Michigan's Democratic governor Gretchen Whitmer refused an invitation to testify before a special oversight committee created by the state legislature to examine her widely criticized handling of the coronavirus pandemic.
Republican state lawmakers on Thursday requested that Whitmer testify before the Joint Select Committee on the COVID-19 Pandemic, which was created after the governor awarded a lucrative coronavirus-related contract to a major Democratic consulting firm that had previously worked for her campaign. Whitmer said she would not testify during a Friday press conference, citing the legislature's ongoing lawsuit over her use of executive authority throughout the pandemic.
"At this point we are in a legal battle and I don't think that testifying in front of the committee makes a lot of sense," Whitmer said. "So I won't be accepting the invitation."
Committee chairman Matt Hall slammed Whitmer's decision in a Friday statement, saying the governor "didn't even wait 24 hours to decide she was not willing to be honest and forthright with them."
"The COVID-19 outbreak has ushered in unprecedented times for our state, altering lives and livelihoods. Many people feel like they don't have a voice as decisions are being made," Hall said. "Our committee has allowed people to have a platform to make their voice heard, so I am disappointed the governor will not offer Michigan residents the clarity they need and deserve by testifying before our select committee."
Whitmer, a potential vice presidential candidate, initially said she would "absolutely" allow administration officials to testify before the committee if requested during a May press conference. Her spokeswoman later walked back the pledge, saying state officials would "do their best to accommodate requests to participate." The committee currently has the power to subpoena documents but cannot compel state officials to testify.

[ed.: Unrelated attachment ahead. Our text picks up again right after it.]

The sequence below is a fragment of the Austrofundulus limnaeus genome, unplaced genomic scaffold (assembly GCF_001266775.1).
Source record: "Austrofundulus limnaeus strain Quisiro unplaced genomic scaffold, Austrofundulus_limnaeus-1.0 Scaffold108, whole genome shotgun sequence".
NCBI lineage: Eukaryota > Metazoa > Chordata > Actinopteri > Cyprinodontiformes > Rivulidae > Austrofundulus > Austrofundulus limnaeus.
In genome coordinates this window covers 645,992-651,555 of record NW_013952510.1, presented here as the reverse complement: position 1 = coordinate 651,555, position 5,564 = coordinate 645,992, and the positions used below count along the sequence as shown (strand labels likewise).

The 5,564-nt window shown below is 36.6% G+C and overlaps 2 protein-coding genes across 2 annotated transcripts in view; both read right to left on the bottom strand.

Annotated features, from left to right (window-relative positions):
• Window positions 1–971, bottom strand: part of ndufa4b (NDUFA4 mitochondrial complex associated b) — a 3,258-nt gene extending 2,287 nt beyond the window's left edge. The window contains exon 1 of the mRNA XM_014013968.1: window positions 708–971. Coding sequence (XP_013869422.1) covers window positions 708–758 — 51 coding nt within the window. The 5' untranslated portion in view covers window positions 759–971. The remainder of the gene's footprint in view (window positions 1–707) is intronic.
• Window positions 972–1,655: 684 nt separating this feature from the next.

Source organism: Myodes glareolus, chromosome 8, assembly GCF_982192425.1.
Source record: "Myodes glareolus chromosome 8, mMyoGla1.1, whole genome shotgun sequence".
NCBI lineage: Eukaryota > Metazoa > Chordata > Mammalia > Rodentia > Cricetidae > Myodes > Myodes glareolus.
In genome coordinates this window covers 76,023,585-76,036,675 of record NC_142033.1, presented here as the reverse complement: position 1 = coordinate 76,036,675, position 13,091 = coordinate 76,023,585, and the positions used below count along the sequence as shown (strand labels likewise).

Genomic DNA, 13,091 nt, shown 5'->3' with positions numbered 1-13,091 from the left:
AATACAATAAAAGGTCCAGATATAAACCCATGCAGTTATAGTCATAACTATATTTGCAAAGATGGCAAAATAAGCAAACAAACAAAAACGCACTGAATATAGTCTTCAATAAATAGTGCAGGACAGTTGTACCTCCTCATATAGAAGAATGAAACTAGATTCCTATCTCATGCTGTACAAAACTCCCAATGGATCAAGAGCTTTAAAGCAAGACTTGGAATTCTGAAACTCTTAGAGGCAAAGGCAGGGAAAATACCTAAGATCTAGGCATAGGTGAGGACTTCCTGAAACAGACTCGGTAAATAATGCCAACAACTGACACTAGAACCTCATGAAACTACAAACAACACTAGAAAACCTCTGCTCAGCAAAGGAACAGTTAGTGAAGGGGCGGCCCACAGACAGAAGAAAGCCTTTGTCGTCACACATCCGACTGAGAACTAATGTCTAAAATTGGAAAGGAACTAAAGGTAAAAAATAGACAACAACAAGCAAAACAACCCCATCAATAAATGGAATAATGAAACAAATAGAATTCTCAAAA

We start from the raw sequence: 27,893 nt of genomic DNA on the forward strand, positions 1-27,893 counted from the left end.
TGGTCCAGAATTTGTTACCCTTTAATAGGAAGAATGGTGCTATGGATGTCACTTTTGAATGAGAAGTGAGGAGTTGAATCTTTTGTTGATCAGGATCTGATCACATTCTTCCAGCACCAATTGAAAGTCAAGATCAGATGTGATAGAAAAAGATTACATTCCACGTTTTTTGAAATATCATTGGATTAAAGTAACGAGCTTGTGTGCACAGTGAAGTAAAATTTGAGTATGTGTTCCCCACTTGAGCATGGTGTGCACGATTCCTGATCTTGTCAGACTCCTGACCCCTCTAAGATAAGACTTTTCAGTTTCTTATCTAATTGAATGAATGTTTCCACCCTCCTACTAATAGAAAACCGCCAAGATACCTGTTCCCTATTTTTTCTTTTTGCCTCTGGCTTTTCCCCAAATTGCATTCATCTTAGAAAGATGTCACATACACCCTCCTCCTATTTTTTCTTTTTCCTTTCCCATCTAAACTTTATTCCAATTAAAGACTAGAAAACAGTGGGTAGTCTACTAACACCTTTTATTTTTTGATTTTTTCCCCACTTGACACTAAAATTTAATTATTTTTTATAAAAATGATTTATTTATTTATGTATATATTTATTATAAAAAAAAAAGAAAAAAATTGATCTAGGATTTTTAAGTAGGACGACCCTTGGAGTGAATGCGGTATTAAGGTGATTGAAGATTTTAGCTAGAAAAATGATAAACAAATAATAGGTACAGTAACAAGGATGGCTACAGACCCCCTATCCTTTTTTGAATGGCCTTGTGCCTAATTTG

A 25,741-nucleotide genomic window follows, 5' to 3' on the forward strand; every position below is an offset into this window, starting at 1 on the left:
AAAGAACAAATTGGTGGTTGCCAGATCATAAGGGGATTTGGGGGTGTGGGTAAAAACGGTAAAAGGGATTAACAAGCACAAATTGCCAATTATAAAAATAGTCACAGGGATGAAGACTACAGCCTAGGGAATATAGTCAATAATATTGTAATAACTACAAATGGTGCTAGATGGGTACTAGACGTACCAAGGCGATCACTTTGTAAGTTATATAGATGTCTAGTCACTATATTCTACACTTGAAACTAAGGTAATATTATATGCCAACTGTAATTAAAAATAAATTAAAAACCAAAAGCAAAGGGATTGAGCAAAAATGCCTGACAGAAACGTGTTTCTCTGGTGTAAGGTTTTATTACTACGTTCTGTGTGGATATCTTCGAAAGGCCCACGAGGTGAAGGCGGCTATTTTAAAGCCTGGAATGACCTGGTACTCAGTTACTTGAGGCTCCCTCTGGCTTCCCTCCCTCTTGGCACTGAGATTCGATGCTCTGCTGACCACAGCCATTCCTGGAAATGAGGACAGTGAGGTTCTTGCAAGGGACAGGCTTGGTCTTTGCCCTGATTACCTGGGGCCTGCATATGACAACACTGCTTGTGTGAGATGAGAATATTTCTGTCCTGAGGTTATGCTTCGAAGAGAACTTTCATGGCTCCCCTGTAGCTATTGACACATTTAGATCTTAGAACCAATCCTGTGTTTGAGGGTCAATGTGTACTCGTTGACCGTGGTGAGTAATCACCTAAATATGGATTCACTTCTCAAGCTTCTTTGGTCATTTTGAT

Whitmer rescinded the state's contact tracing contract—which would have paid Democratic political consultant Mike Kolehouse and liberal data firm NGP VAN to collect sensitive health data—just hours after announcing it. She went on to blame the decision on the state's health department, saying "when it was brought to my attention, I told them to cancel it." However, internal emails show that top Whitmer aides gave the deal the "green light" after changing the names of the organizations listed in the contract to appear less partisan.
"We got the green light from EOG [executive office of the governor] to move forward with a slightly different organizational arrangement of the contact tracing volunteer work," health department senior adviser Andrea Taverna wrote. "This would still be working with Mike Kolehouse, so work there isn't lost—it's just organized somewhat differently."
The emails also show that health department officials questioned the contract, which would have seen Kolehouse earn nearly $200,000, days before it was signed.
"Why are we spending money on this instead of trying to work with google or Microsoft on tracing through smartphones," department senior deputy director Elizabeth Hertel wrote. "This seems a bit antiquated."
Whitmer's office did not respond to a request for comment on the decision and did not reveal whether Whitmer would be willing to testify following the conclusion of the lawsuit.